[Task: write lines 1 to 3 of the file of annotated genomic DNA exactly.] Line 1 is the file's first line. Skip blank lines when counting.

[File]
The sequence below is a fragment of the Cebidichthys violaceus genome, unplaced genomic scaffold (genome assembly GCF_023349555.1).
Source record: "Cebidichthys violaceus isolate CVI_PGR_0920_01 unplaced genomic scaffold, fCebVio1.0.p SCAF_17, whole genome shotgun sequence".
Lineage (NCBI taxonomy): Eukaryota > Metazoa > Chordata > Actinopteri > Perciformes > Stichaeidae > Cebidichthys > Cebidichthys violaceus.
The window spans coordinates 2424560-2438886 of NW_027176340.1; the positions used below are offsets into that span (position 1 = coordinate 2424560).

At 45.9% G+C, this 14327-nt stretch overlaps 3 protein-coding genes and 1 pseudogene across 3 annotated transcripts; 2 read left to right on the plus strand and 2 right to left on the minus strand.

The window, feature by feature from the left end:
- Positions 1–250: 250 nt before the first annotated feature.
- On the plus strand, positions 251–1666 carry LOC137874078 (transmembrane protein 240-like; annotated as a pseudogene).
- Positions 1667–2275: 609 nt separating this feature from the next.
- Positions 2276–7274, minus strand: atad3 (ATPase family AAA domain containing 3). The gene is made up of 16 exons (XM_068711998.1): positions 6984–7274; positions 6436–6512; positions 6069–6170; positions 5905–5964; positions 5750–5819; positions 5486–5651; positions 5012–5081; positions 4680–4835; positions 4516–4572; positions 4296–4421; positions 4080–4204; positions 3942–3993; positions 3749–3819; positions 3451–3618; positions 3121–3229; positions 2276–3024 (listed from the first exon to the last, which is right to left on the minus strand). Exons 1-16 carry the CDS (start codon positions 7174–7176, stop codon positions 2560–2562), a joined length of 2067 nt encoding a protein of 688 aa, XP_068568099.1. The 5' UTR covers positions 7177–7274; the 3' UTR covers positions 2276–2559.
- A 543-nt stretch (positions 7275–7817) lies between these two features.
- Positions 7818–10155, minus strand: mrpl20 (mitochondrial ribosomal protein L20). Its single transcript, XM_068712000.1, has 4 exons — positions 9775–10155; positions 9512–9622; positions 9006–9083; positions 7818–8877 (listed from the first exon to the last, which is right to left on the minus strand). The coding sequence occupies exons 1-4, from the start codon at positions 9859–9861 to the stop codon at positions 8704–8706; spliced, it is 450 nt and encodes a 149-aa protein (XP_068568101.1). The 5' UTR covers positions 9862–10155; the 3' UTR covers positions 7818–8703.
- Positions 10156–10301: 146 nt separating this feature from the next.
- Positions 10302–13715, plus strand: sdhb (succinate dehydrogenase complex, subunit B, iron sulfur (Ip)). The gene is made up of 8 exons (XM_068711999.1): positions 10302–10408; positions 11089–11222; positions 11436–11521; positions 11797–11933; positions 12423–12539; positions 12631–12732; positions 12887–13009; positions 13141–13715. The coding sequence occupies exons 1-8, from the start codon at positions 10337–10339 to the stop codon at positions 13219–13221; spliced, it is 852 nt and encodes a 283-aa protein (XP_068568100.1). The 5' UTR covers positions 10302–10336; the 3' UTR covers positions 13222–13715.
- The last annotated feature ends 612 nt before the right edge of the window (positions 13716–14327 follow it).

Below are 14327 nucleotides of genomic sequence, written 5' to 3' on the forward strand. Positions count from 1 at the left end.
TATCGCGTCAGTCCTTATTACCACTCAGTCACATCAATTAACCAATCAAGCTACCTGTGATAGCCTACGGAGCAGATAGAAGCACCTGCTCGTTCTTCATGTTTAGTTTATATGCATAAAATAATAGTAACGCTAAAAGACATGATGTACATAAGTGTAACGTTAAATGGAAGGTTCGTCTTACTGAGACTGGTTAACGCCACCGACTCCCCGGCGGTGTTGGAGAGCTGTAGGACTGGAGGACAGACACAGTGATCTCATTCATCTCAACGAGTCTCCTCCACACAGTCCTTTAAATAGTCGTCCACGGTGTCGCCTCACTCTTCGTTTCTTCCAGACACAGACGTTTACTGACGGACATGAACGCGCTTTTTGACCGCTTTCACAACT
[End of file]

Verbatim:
The sequence below is a fragment of the Cebidichthys violaceus genome, unplaced genomic scaffold (genome assembly GCF_023349555.1).
Source record: "Cebidichthys violaceus isolate CVI_PGR_0920_01 unplaced genomic scaffold, fCebVio1.0.p SCAF_17, whole genome shotgun sequence".
Lineage (NCBI taxonomy): Eukaryota > Metazoa > Chordata > Actinopteri > Perciformes > Stichaeidae > Cebidichthys > Cebidichthys violaceus.